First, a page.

An Antidote to the Modern Malaise

by Eric Malloy

A group leader of young adults in Ottawa searches for a suitable topic for his weekly study. In recent months the small group has explored the persecuted church and become involved in hands-on ministry for the homeless at a local drop-in centre. Several people from the group, which meets at Woodvale Pentecostal Church, have recently returned from a mission trip in Malawi, in central Africa.

bible-53753_640Serious about their faith in Christ, this group of twenty-somethings continues meeting together despite the pressures of busy schedules, time demands and the unending barrage of change—new ideas, methods, products, attitudes and philosophies. So what topic should they explore next?

They settled on a study of Ezra and Nehemiah, examining Israel’s return from captivity, and rebuilding the temple and walls of Jerusalem. They combined it with a study of Mark, focusing on Jesus the Servant, the Son of Man, which may seem an unlikely study for today’s generation—or is it? Here in Halifax, Christian university students often discover that Muslim students know more Bible than they do. As a result, Christian students are turning to the Scriptures to be better equipped in their environment.

Busyness, stretched resources and new ideas have forced Christian leaders and workers to approach the Scriptures differently. We tend to lean on popular writers and speakers, the Internet, favorite themes, comfort zones or inner feelings to guide us as we seek the truth. The Scriptures can become side notes rather than the central theme; an option rather than the answer; a blurred fax rather than the original letter.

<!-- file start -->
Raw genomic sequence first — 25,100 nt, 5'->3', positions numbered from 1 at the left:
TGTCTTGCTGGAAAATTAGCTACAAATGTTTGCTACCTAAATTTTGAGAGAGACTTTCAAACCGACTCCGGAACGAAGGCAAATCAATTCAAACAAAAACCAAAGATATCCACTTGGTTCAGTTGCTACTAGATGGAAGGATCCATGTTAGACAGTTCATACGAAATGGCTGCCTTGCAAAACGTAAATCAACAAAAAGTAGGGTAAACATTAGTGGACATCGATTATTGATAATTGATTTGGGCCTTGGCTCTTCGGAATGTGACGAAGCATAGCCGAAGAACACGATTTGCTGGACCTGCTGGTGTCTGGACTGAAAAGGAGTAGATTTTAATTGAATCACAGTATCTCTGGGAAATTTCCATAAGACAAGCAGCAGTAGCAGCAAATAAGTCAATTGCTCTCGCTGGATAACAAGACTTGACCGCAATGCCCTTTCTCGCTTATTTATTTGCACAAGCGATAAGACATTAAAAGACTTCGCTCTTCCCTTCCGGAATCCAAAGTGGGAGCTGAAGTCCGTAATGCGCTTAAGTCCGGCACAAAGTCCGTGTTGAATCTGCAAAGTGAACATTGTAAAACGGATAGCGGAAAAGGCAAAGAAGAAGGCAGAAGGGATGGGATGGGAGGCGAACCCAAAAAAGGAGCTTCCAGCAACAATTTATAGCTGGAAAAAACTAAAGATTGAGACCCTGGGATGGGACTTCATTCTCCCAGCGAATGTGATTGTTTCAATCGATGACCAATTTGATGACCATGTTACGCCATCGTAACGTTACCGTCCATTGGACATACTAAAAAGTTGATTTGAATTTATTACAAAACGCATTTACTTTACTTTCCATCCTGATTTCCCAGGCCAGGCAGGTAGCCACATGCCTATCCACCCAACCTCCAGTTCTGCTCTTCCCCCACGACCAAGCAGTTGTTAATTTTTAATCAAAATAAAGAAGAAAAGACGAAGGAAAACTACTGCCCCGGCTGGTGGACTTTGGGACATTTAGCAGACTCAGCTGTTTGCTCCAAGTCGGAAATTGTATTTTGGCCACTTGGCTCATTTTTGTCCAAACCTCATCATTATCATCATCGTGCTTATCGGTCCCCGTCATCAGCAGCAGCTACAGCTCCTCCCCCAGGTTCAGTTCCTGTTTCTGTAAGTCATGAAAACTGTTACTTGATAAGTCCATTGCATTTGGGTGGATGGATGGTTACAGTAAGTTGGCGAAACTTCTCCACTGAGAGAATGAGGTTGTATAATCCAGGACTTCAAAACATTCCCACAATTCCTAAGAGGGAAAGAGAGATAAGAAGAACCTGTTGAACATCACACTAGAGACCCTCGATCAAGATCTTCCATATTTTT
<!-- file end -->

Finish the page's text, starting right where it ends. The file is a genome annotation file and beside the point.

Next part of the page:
How does the Christian respond as change impacts all aspects of our faith and practice: ministry, praise and worship; how we relate to spouse and family; how we entertain ourselves and dress; how we understand Christian stewardship and giving; how we view sin and holiness; and how we apply the Bible and prayer to daily living? Christians of all ages must address these issues and make choices based on the Word of God and guided by the Holy Spirit.

Many young adults, engulfed in the busyness and distractions of life, are embracing the ageless value of God’s Word to instruct and change us in the midst of a changing world. Every believer, from lay person to Christian leader, must examine himself in light of this reality. Remaining faithful to the Great Commission (Matt. 28: 18-20) and true Christian unity (John 17) require a commitment to the person of Christ, the power of the Holy Spirit and the centrality of the Word of God.

Jesus Christ, the head of the church and personification of the Word of God, is the ultimate example. While on earth, Jesus respected the authority of Scripture, which for Him consisted of the Old Covenant Law and the prophets. With this in mind, every Christian must ask: Are my life and ministry consistent with the Scriptures, both the old and new covenants? Do I teach or study the Scriptures or do I use them to support my preferred themes? I’m not suggesting that we discard all our commentaries and supplementary sources. We must simply recognize them for what they are—supplemental. We also need discernment to distinguish those that are gifts from God and those that are deceptive, containing partial truth and partial error.

Have we forgotten that the Scriptures taught in their entirety cover every possible need of the human heart and condition even in the 21st century? Pastors and teachers need to systematically study and deliver the Scriptures rather than rely exclusively on thematic approaches. By using the Scripture-first approach, thematic issues can be introduced to a congregation to ensure that important issues are adequately covered within the wide scope of Scripture, from Genesis to Revelation.

In these days of constant change, embattled families, religious pluralism, inconsistent church attendance and declining moral values, the example of these young adults is encouraging. The Holy Spirit will greatly increase His presence, power, passion and purity in His people as the Scriptures are combined with faithfulness in prayer, obedience and good works.

At the time of writing, Eric Malloy worked in the telecommunication industry. He was a deacon at Evangel Pentecostal Church, in Dartmouth (Cole Harbour), NS.

This article appeared in the January 2004 issue of testimony, the monthly publication of The Pentecostal Assemblies of Canada. ©2004 The Pentecostal Assemblies of Canada. Read

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